One of the things I had been most proud of about my business was our culture. I knew my employees well and I was confident in my ability to introduce positive changes. This aside, I wasn’t immune to surprises, and one important experience taught me some lessons on things that were outside of my control.
In October 2017, I sold BeecherMadden, the business I had started and built, to a larger recruitment company, Nicoll Curtin. The acquisition offered several strategic advantages: the ability to offer a better global service to our clients, diversifying our client base to provide more opportunities to our candidates, and access to a larger back-office team to give all of our customers a more streamlined service. For me, it offered the opportunity to concentrate on my core skills and leave behind some of the activities that were holding back our growth. For my employees, I knew there were benefits to their own professional development that they would come to see. However, that initial change was scary and there was some early resistance to making any alterations to our team dynamic.
Change can take place long after you realize.
Very shortly after the merger, I wrote a post noting how pleased I was with the impact on my employees. The acquisition offered them opportunities for training and career advancement I wouldn’t have been able to. We moved offices exceptionally quickly after announcing the merger because I believed this would be beneficial. I still believe that. I removed an unnecessary time-lag that would have created uncertainty, gossip and worry, and I made available to them all the benefits our newly merged company had to offer.
With our new CEO, I had spent several weeks planning how best to integrate the team and how to make the merger the most positive experience we could. Three months in, nobody had resigned and all had positive things to say. Six months in, two employees had left. It was probably the right time for them, and I don’t think I would have retained them without the acquisition anyway. However, both did express some concerns over the way the company culture had changed post-merger. It felt much less like the family environment that they had both loved, that had made us who we were. The employees who have stayed agree that the culture has changed — it’s just that they like the changes and see the benefits in this culture shift.
Change is inevitable.
While there were some changes I thought we needed, overall, I didn’t expect our culture to change much. We were the same people, the same team, and everything apart from our office stayed the same. But as we adapted some processes of our new company, those cultural changes became inevitable.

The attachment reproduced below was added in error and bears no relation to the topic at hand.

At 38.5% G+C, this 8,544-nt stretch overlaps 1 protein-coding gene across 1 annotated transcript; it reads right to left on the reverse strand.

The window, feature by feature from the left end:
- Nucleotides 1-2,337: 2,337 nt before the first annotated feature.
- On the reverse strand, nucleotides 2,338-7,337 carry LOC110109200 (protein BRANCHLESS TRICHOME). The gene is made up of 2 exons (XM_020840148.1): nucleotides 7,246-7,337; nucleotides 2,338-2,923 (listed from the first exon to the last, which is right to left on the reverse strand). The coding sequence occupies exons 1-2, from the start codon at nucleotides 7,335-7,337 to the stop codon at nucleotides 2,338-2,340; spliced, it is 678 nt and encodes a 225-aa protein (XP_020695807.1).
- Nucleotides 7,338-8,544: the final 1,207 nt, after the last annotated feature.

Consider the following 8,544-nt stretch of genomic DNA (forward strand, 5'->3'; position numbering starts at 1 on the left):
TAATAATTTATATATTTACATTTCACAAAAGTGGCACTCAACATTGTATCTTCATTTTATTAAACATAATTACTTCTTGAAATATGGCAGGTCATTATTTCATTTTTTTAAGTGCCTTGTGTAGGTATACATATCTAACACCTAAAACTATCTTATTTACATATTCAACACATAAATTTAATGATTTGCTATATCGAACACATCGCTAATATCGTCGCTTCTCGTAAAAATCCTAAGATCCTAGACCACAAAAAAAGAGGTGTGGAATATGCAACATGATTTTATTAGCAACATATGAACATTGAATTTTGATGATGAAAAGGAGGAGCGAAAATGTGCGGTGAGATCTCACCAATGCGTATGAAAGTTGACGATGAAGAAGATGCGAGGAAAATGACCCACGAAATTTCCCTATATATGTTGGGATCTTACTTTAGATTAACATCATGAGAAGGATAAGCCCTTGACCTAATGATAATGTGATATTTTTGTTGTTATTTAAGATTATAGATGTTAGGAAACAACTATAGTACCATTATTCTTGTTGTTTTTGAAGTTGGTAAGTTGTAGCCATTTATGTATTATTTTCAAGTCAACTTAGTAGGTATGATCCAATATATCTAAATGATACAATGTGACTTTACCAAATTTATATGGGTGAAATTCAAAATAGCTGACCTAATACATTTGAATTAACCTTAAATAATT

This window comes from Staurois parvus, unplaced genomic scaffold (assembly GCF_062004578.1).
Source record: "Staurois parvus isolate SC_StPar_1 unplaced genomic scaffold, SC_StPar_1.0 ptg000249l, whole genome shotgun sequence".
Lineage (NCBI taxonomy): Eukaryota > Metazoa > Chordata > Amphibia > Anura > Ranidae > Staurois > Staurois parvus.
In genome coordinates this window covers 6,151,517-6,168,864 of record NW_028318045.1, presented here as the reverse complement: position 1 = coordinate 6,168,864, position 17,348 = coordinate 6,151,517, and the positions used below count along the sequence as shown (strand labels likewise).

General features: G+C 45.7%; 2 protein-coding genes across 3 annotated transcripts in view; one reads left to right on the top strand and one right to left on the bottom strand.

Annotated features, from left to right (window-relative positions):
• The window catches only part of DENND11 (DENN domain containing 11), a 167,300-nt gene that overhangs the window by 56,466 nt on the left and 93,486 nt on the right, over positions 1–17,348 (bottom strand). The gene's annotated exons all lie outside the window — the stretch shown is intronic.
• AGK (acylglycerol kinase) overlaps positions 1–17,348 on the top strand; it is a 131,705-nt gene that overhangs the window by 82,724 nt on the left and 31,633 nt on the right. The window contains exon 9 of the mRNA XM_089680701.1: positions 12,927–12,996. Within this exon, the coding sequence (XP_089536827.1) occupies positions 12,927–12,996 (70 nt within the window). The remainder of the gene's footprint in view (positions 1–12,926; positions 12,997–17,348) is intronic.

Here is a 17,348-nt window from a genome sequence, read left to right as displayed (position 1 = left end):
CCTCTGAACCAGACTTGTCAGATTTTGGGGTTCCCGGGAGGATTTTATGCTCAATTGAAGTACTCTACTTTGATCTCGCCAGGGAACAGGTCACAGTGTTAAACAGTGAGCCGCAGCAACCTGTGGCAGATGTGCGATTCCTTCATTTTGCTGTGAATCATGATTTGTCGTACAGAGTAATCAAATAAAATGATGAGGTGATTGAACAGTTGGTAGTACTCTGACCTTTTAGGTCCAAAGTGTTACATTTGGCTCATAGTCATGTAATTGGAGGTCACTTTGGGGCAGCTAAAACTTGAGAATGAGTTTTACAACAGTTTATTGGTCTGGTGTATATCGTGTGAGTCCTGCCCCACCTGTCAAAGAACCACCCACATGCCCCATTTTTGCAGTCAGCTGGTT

There were more forms to fill out that were reviewed by more people, and that meant we all upped our game. There were now more people around us and we integrated with them. That meant while we were still the same team, doing the same job, we had other people to benchmark against and socialize with. This inevitably changed some of the dynamics.
Some of this was positive: We became more competitive and improved our performance. Some was negative: Rumors about who got paid more and received different benefits abounded, largely inaccurately. Being around new people had changed the culture and dynamic of the business that we had been, even if we didn’t see it happening.
The new culture isn’t the enemy.
Understandably, members of the team were worried about how much change would take place. Truthfully, so was I. I had built a business and culture I was pleased with and I didn’t want anything about how we operated to change. We all had a lot of reassurance that we would be the same business, just under new ownership. At the start, that was exactly what we were. We had the benefits of being part of something bigger and with something to prove, we all had great energy and were working hard.
However, a few months in, we actually started to like some of the cultural aspects of the new company. Our parent company rewarded those employees who lived up to the company values, not just those who were top performers. My team started to ask how they could get involved and wanted to take part in more group activities. As they got to know their new colleagues, they liked working with them and wanted to do more together. They no longer saw the new business as the enemy that they had to prove they were better than; they wanted to take the good bits of both and improve together.
It’s possible to be better.
Two months after the merger, we undertook a group-wide employee engagement survey. I truly believed I had a close-knit team of people who loved the company and were very happy at work. The results said something different. My scores were the lowest in the group in a number of areas. We came out on top only in the category of pride in company. When I spoke with everyone, I learned there were a number of areas where being in the middle of a change created ambiguity. For instance, when talking about leadership in the company, they weren’t sure who they were thinking about. However rude the awakening, these survey results gave us a great opportunity to address some concerns and make changes that benefited everyone.
I think that if the survey had taken place a few months before or a few months later, our results would have been different. But the clear picture of post-merger employee attitudes gave me something valuable: the chance to improve. My hope is that by the one-year mark, we’ll have a very different survey result once again.